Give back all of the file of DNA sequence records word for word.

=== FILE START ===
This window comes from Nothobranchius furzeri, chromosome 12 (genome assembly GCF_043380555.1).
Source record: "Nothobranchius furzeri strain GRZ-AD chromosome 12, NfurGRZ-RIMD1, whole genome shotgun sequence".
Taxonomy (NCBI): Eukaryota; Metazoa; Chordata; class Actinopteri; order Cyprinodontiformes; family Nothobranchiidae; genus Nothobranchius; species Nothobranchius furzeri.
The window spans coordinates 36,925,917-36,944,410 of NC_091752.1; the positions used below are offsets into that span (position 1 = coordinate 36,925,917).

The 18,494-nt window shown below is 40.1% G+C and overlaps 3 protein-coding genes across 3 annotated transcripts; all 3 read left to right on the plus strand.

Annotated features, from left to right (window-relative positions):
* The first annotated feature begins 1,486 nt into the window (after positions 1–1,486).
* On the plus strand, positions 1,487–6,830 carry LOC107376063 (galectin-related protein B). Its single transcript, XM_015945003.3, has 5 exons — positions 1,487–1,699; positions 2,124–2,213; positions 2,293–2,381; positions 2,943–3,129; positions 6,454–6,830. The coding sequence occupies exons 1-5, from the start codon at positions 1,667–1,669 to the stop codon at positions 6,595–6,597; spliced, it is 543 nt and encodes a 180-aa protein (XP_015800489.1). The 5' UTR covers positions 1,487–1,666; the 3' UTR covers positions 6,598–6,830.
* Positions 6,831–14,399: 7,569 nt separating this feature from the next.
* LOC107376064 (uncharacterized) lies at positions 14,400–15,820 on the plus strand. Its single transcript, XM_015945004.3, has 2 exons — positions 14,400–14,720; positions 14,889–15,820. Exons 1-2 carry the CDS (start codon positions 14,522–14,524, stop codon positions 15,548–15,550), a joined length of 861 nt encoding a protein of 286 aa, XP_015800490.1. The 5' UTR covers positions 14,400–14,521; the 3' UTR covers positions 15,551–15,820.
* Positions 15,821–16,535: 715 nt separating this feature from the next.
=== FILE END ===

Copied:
This window comes from Nothobranchius furzeri, chromosome 12 (genome assembly GCF_043380555.1).
Source record: "Nothobranchius furzeri strain GRZ-AD chromosome 12, NfurGRZ-RIMD1, whole genome shotgun sequence".
Taxonomy (NCBI): Eukaryota; Metazoa; Chordata; class Actinopteri; order Cyprinodontiformes; family Nothobranchiidae; genus Nothobranchius; species Nothobranchius furzeri.
The window spans coordinates 36,925,917-36,944,410 of NC_091752.1; the positions used below are offsets into that span (position 1 = coordinate 36,925,917).

The 18,494-nt window shown below is 40.1% G+C and overlaps 3 protein-coding genes across 3 annotated transcripts; all 3 read left to right on the plus strand.

Annotated features, from left to right (window-relative positions):
* The first annotated feature begins 1,486 nt into the window (after positions 1–1,486).
* On the plus strand, positions 1,487–6,830 carry LOC107376063 (galectin-related protein B). Its single transcript, XM_015945003.3, has 5 exons — positions 1,487–1,699; positions 2,124–2,213; positions 2,293–2,381; positions 2,943–3,129; positions 6,454–6,830. The coding sequence occupies exons 1-5, from the start codon at positions 1,667–1,669 to the stop codon at positions 6,595–6,597; spliced, it is 543 nt and encodes a 180-aa protein (XP_015800489.1). The 5' UTR covers positions 1,487–1,666; the 3' UTR covers positions 6,598–6,830.
* Positions 6,831–14,399: 7,569 nt separating this feature from the next.
* LOC107376064 (uncharacterized) lies at positions 14,400–15,820 on the plus strand. Its single transcript, XM_015945004.3, has 2 exons — positions 14,400–14,720; positions 14,889–15,820. Exons 1-2 carry the CDS (start codon positions 14,522–14,524, stop codon positions 15,548–15,550), a joined length of 861 nt encoding a protein of 286 aa, XP_015800490.1. The 5' UTR covers positions 14,400–14,521; the 3' UTR covers positions 15,551–15,820.
* Positions 15,821–16,535: 715 nt separating this feature from the next.